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Pressure sensors have been in demand since the advent of the steam age. Billions of such sensors are used daily to monitor the pressure of fluids in pipes, engines, hydraulics, or in nature. Specialized sensors are also used to determine the pressure of solids or gases. A typical pressure sensor is about a cubic inch in size, though some may be a hundred or more times smaller, for example those used in microelectromechanical systems.
Most modern pressure sensors work based on a principle called piezoresistance. Pressure causes a material to conduct electricity at a certain rate, leading to a specific level of charge flow associated with a specific level of pressure. This charge is fed to a wire which leads to a control panel and display for human analysis.
Conventional pressure sensors use film resistors, strain gauges, metal alloys, or polycrystalline semiconductors as the resistive media. These materials conduct more or less electricity based on geometric deformations in their structure. Because a linear increase in pressure does not lead to a linear magnitude in deformation, calibration techniques must be used to determine the true pressure. These are inbuilt in the vast majority of systems.
In more sensitive pressure sensors based on monocrystalline semiconductors, which are fabricated using conventional semiconductor technology, tiny deformations can give rise to large changes in resistance. The change in resistance is not based on geometric deformations in the conducting material, but on smaller, more delicate structural warpage.
There are several different types of pressure sensors. One is an absolute pressure sensor, which measures absolute pressure using a vacuum as a reference point. Another is a gage sensor, which measures pressure by reference to the ambient atmospheric pressure. There are also differential pressure sensors, which measure the pressure difference between two contacts.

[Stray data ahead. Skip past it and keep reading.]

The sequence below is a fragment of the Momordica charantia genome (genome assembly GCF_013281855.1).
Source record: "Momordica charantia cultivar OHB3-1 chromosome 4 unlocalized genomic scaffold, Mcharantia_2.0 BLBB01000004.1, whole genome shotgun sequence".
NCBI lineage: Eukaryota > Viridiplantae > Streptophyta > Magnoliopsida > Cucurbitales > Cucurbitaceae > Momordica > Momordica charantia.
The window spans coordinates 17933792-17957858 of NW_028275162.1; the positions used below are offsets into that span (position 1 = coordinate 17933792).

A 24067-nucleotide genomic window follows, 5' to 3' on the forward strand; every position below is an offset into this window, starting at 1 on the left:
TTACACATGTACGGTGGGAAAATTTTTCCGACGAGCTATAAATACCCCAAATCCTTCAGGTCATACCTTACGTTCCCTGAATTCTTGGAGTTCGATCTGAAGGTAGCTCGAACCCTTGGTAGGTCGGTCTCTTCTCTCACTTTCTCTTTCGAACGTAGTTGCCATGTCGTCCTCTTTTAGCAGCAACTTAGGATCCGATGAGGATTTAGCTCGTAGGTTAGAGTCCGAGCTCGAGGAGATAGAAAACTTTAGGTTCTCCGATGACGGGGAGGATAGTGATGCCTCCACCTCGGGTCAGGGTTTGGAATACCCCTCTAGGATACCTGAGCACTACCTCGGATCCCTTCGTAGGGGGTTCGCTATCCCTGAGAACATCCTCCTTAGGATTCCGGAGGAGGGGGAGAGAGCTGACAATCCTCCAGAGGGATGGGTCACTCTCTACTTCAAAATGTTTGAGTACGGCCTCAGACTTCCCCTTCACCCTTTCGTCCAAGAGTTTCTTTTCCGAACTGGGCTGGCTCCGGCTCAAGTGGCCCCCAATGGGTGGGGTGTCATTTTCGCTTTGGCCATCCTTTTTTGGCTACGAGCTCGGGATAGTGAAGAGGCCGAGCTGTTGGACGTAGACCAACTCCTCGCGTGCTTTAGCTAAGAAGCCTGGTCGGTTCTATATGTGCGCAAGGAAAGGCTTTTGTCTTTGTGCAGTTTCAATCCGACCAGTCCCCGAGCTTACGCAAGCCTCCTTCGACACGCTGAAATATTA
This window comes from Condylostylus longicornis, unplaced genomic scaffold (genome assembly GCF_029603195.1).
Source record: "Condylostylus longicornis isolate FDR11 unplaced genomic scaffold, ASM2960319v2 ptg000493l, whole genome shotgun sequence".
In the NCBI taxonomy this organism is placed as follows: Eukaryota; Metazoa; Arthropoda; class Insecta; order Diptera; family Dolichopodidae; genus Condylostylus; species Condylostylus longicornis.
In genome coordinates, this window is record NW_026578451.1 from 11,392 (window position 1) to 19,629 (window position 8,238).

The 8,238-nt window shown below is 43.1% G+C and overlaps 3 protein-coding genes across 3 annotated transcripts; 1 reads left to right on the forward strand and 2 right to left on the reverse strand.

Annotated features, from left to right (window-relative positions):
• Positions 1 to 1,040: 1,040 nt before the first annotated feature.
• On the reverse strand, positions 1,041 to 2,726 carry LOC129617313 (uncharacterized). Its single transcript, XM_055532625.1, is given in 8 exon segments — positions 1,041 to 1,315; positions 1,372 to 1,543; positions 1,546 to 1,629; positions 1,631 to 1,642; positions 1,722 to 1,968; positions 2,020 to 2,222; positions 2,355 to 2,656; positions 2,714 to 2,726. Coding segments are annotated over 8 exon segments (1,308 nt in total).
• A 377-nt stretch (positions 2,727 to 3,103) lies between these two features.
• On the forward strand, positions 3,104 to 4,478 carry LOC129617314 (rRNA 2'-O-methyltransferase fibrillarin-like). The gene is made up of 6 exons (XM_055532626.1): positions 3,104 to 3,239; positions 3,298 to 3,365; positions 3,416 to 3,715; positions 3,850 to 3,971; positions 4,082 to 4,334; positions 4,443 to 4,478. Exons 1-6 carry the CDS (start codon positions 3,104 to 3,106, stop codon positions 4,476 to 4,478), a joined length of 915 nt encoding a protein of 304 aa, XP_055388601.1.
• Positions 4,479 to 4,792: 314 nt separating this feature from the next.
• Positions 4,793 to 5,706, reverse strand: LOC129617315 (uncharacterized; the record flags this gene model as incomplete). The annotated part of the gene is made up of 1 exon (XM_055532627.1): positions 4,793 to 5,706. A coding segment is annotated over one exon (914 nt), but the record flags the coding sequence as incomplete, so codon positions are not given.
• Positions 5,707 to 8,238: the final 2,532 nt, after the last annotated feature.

Usually, there is an intervening medium between the fluid being measured and the pressure sensor itself. A metallic diaphragm or hermetically sealed fluid chamber is often used. Especially when measuring the pressure of volatile or corrosive materials, like hot oil in an engine, an intermediary layer is used to prevent damage to the delicate sensing device. Besides their near-ubiquitous usage in process equipment, pressure sensors are also used by naturalists to determine variables such as the depth of an ice pack or the density of a rock layer.
Re: hbanjar's question: If your sample fluid bypasses the diaphragm, the pressure difference across the diaphragm will drop. This will produce a value less than the actual pressure of your testing sample.
Regarding the leak, either the sensor is damaged due to use or age, or the pressures you are testing exceed the limits of the sensor which ends up damaging it. Either fix it, or more likely, replace it.
In case of fluid being measured bypasses the sealing diaphragm, will that give error values, specially the fluid and the sensor are in vertical position where hydrostatic column highly affects the reading.
Is there any solution for this problem? (invasion of fluid being measured into sensor fluid).
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